Equality under the law shall not be denied or abridged because of sex, race, color, creed, or national origin. This amendment is self-operative.

TEX.CIV.PRAC. & REM.CODE § 106.001 provides in pertinent part:

[a]n officer or employee of the state or a political subdivision of the state who is acting or purporting to act in an official capacity may not, because of a person's race, religion, color, sex, or national origin:... (5) refuse to grant a benefit to the person; [or] (6) impose an unreasonable burden on the person.

With regard to these provisions, the trial court held: (1) that the Texas Higher Education System "does not provide to the class that Plaintiffs represent equal rights under the law because of Plaintiffs' Mexican American national origin and discriminates against Plaintiffs and the class they represent because of their Mexican American national origin, in violation of Art. I § 3 of the Texas Constitution, and denies Plaintiffs equal educational opportunity"; (2) that the Texas Higher Education System "has resulted in the expending of less state resources on higher education in geographic areas of significant Mexican American population than in other geographic areas of the state, and thereby denied to Mexican Americans equal rights and equality under the law, in violation of Texas Constitution Arts. I § 3 and I § 3a"; and (3) that the Texas Higher Education System "expends less state resources on higher education in the border area of Texas ... than its population would warrant thereby denying Plaintiffs and the class they represent equal rights and equality under the law guaranteed by the Texas Constitution in violation of Texas Constitution Art. I § 3 and Texas Constitution Art. I § 3a."

As under the Fourteenth Amendment, equal protection challenges under the Texas Constitution are reviewed under a multi-tiered system. Generally, we require only that the classification under challenge be rationally related to a legitimate state purpose. Spring Branch Independent School District v. Stamos, 695 S.W.2d 556, 559 (Tex.1985). The general rule gives way, however, when the classification impinges on the exercise of a fundamental right, or when the classification distinguishes between people, in terms of any right, on a "suspect" basis such as race or national origin. Id. In those instances, the state action is subjected to strict scrutiny, requiring that the classification be narrowly tailored to serve a compelling government interest. See, generally, In re R.L.H., 771 S.W.2d 697, 701 (Tex. App.—Austin 1989, writ denied); Hernandez v. Houston Independent School District, 558 S.W.2d 121, 123 (Tex.Civ.App.—Austin 1977, writ ref'd n.r.e.).3


It is a necessary initial task—and one of no small difficulty—to decide exactly what classification is challenged in the present case and how that classification is alleged to have been brought about. The trial court's judgment does not identify which defendants are culpable or what parts of the funding or program-approval processes are constitutionally invalid. Instead, it focuses on the outcomes of these processes in the border area, a geographical region that includes both plaintiffs and non-plaintiffs, to conclude that the "Texas Higher Education System" denies plaintiffs equal rights.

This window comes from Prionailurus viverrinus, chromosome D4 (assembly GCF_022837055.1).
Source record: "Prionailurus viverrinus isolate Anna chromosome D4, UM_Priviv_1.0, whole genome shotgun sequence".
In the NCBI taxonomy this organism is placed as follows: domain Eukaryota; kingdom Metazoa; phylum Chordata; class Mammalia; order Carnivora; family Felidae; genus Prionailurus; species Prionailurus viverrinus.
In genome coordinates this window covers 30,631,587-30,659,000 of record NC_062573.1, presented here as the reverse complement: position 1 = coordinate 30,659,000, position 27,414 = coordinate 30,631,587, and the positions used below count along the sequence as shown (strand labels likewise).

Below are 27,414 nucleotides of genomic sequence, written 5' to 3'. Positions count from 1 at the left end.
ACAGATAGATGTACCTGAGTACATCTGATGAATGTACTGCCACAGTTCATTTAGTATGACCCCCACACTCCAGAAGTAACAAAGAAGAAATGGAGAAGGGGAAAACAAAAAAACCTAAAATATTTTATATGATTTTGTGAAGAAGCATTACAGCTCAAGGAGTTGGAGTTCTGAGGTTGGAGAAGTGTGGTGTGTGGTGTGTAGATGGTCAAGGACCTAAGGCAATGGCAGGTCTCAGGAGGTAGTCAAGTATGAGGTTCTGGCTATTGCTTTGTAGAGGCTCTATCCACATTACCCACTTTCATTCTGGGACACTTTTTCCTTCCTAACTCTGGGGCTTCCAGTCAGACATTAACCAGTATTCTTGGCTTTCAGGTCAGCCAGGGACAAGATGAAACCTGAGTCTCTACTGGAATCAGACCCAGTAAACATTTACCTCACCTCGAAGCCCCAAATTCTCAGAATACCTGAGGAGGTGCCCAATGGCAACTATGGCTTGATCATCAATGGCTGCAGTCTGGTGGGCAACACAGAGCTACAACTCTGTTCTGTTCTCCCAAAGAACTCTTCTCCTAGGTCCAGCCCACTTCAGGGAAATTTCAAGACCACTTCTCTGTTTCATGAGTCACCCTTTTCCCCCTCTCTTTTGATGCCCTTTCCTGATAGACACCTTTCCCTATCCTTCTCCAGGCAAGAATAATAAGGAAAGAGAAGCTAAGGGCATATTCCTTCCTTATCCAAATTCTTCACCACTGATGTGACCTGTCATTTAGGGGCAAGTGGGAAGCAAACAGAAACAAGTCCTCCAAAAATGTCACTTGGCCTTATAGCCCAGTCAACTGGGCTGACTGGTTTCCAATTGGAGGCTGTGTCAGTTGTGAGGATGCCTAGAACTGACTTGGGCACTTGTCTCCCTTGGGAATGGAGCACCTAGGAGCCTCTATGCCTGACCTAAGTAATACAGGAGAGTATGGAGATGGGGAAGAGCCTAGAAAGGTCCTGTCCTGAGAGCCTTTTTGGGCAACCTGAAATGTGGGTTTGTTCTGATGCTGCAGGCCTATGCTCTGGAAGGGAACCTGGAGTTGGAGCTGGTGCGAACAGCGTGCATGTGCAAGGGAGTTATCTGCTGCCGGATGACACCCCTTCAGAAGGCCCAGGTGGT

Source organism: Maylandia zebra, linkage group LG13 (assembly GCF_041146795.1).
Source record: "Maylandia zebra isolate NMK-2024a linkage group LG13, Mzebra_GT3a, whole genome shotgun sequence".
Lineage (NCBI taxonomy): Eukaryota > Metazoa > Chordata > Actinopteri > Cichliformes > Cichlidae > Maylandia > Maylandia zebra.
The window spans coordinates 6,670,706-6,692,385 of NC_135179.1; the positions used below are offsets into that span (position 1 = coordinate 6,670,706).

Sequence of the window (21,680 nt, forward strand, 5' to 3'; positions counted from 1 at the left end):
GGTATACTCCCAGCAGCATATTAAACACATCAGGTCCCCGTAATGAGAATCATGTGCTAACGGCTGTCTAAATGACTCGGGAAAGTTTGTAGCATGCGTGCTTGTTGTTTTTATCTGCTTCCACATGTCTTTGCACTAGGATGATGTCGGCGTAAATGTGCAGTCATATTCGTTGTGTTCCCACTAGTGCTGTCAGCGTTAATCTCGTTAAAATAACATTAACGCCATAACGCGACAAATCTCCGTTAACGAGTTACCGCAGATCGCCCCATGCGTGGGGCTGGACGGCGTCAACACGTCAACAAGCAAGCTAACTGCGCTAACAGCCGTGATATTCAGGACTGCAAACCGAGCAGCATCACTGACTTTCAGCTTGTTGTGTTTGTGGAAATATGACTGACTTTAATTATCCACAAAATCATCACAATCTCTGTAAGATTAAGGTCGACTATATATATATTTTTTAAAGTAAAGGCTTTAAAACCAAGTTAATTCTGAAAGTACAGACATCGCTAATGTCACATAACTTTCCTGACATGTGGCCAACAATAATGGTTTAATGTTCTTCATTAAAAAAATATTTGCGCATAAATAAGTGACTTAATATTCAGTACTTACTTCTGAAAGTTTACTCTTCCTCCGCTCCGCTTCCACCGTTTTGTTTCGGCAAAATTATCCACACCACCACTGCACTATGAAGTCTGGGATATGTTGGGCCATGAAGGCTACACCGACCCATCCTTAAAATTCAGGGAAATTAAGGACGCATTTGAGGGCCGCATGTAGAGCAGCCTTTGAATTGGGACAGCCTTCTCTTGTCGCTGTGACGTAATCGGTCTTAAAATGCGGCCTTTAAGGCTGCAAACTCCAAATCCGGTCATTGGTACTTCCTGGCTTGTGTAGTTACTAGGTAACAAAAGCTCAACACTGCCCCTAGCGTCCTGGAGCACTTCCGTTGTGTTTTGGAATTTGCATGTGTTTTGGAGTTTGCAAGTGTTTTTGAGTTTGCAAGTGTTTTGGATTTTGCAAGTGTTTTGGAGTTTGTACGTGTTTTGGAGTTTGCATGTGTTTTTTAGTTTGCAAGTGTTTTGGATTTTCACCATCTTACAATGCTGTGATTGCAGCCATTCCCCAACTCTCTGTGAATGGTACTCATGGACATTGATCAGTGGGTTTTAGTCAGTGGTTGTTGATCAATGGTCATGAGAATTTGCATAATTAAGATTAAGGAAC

To the extent that the trial court's judgment rests on a classification, it thus appears to be a largely geographical one. In seeking to demonstrate racial discrimination, Plaintiffs have created a class, not of all Mexican Americans in Texas participating in or desiring to participate in programs of higher education, but a selective category of only those living in a carefully drawn region, labeled the "Border Area." This particular zone was defined solely by plaintiffs and does not constitute a regional designation recognized in the administration of the Texas higher education system.4 Almost one half of the Mexican Americans in Texas have been omitted from the plaintiff class, since they reside outside the "Border Area." The Houston metropolitan area, for example, which has the highest total Mexican American population of any metropolitan area in the state,5 is excluded from the defined area. Thus, a more complete class of Mexican Americans would necessarily include many who live in close proximity to major institutions of higher learning.


If the classification of which plaintiffs complain is indeed based upon geography, they have not shown a violation of equal protection. Both state and federal equality guarantees relate to "equality between persons as such, rather than between areas, and... territorial uniformity is not a constitutional prerequisite." McGowan v. Maryland, 366 U.S. 420, 427, 81 S.Ct. 1101, 1105, 6 L.Ed.2d 393 (1961); Mouton v. State, 627 S.W.2d 765, 767 (Tex.App.—Houston [1st Dist.] 1981, no pet.). This principle has been applied not only to sustain legislation that treats different regions or political subdivisions differently, see McGowan v. Maryland, 366 U.S. 420, 81 S.Ct. 1101, 6 L.Ed.2d 393 (1961); Salsburg v. Maryland, 346 U.S. 545, 74 S.Ct. 280, 98 L.Ed. 281 (1954), or that confers on subdivisions discretion to adopt or reject a statutory scheme, see Carl v. South San Antonio Independent School District, 561 S.W.2d 560 (Tex.Civ.App.—Waco 1978, writ ref'd n.r.e.), but also to defeat claims of equal entitlement to government services. See, Weber v. City of Sachse, 591 S.W.2d 563, 567-68 (Tex.Civ.App.—Dallas 1979, writ dism'd).